The boundless limits of Omahan Catherine Ferguson’s art may be traced to a childhood that fostered her ever inquisitive nature.

When Opera Omaha commissioned the noted installation artist and sculptor to design the sets and costumes for its new production of Giuseppe Verdi’s Aida she did what she always does for a project — search out every source to inform it.

That meant close studies of the Egyptian collection at the Metropolitan Museum of Art in New York, viewing a King Tut exhibit, reading books, watching productions of Aida and listening to the opera over and over and over again. Her research led her to the primary motif for her designs — a recurring hieroglyph of the blue lotus, actually blue water lily. It’s found in a pillar or column called the djed and in all manner of Egyptian artifacts, from pottery to jewelry to tombs.

“Once you start looking at Egyptian artifacts you find the lotus almost everywhere in different forms,” she said. “It’s just embedded in lots of place. Very stylized.”

The blue lily holds a yellow golden center remindful of the sun, which ties into the myth of an Egyptian King transfigured into a sun god, Ra. She found another deity, Ptah, also associated with the flower. Ferguson said the opening of the lily’s bud during the day, its closing at night and its reopening at dawn symbolized for Egyptians the cycle of birth, death and rebirth. Regeneration. It all fit the structure of Aida, whose first two acts chart the ascendance of the King and future sun god, while the last two acts, what Ferguson calls Verdi’s “lunar acts,” reflect the veil of conflict and tragedy that befall the central characters.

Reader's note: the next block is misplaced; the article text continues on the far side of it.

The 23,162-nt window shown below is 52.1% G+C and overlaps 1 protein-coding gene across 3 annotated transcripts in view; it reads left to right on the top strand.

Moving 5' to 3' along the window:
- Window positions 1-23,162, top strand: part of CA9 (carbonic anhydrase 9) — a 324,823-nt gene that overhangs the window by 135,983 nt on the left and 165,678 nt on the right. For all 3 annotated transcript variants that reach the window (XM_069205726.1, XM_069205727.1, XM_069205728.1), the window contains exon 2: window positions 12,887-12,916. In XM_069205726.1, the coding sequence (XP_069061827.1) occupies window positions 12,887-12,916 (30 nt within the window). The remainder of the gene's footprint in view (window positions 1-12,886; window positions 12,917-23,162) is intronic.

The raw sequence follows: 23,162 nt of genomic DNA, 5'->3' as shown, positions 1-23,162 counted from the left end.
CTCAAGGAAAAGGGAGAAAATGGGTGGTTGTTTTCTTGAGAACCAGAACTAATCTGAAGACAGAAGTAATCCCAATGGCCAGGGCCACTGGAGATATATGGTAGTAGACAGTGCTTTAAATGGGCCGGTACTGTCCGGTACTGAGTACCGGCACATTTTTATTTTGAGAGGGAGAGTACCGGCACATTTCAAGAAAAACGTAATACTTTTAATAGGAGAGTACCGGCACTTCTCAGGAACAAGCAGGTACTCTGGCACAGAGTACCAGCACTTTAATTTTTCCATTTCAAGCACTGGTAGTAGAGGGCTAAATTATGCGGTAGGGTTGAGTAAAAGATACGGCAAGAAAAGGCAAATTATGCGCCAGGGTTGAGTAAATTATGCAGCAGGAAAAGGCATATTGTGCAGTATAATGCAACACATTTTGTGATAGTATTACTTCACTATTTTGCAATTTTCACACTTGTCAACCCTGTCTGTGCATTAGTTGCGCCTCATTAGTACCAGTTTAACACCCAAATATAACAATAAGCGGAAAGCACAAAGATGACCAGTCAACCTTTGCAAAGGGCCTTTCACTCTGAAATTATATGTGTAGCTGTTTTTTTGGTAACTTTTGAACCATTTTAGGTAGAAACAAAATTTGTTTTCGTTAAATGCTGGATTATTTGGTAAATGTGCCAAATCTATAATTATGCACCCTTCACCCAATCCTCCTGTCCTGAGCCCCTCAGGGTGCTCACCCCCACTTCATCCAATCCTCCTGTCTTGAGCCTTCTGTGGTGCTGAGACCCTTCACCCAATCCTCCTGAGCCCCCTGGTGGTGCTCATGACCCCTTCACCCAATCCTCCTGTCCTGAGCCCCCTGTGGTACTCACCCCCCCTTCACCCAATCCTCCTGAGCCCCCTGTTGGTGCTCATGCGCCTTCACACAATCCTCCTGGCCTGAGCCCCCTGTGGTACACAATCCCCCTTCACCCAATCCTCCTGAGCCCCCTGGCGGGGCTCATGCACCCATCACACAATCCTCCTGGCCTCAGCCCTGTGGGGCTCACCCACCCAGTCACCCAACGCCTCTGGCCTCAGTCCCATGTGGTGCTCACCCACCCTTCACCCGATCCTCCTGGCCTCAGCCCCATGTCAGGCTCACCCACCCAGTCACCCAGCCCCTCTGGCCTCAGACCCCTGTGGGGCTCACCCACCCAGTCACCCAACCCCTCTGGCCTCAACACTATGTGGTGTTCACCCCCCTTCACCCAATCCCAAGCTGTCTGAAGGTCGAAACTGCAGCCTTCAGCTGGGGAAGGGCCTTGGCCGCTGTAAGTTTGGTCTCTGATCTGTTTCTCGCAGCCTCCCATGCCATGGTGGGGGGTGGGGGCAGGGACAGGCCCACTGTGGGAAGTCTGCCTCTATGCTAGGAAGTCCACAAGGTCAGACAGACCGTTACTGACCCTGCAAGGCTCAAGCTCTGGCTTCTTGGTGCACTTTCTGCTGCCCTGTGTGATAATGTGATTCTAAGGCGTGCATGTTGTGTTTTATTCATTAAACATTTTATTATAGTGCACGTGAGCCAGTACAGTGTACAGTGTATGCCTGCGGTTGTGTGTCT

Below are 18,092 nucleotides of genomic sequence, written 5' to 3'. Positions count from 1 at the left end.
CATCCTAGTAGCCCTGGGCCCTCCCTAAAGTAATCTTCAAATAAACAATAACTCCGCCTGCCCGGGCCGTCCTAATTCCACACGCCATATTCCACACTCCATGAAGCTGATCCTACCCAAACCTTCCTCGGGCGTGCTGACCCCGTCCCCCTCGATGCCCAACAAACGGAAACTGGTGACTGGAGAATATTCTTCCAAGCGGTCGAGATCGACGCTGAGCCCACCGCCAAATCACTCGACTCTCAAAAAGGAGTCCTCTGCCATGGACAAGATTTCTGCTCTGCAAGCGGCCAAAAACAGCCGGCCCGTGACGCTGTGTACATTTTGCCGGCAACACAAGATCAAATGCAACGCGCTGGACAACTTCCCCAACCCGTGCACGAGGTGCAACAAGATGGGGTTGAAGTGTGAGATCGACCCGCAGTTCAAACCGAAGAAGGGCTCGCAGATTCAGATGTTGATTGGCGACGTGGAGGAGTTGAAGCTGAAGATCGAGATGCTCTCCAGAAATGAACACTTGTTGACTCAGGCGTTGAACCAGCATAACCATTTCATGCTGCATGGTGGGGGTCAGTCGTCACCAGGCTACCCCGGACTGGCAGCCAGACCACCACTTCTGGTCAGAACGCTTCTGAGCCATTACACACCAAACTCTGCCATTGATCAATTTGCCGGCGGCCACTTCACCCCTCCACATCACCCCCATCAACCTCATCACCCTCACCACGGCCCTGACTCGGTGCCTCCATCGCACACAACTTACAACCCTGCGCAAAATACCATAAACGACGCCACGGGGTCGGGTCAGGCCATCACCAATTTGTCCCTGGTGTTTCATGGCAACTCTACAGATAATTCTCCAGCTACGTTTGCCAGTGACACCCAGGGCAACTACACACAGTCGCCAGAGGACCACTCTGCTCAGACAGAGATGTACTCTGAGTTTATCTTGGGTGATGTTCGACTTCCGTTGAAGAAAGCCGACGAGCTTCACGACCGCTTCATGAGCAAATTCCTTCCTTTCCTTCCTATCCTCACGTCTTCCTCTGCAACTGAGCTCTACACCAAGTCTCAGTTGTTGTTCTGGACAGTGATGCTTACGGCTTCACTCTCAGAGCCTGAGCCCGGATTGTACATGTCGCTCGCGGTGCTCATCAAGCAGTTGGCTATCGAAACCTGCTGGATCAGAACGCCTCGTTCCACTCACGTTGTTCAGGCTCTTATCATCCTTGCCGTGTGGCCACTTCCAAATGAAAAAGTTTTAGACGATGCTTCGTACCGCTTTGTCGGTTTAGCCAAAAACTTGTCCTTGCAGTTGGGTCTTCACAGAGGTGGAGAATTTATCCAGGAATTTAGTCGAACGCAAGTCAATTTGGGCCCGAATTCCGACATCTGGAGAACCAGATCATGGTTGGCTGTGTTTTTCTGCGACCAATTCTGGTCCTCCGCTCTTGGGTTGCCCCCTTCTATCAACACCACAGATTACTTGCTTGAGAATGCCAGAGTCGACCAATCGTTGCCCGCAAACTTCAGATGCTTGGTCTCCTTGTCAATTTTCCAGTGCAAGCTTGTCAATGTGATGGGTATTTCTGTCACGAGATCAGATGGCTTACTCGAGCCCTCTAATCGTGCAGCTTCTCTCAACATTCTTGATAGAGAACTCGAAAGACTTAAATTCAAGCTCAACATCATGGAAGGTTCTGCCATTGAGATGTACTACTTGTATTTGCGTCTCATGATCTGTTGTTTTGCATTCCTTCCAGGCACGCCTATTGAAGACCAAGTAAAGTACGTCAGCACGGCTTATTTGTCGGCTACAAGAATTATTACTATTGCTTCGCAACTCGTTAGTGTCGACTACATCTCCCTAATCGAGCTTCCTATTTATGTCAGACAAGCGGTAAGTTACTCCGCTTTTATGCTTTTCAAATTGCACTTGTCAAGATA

“I thought, well, this is the perfect imagery I’ve been searching for,” she said. With such “ubiquitous” symbols at her disposal, she said, “I just went with it. Amazingly, we don’t know of any other Aida that used the lotus as its central design motif.”

Designing Aida meant many meetings with stage director Sam Helfrich, a collaboration that tested each artist, as it was his first time working with a nontraditional opera designer and Ferguson’s first time designing an opera. Ferguson, a self-described “moderate opera fan,” was somewhat familiar with Aida, having seen previous productions. The “huge challenge and responsibility” of undertaking the design for “this iconic piece,” as she calls it, was both daunting and exhilarating. Two years steeping herself in all things Egyptian and interpreting Verdi’s masterwork is just the kind of pursuit she enjoys.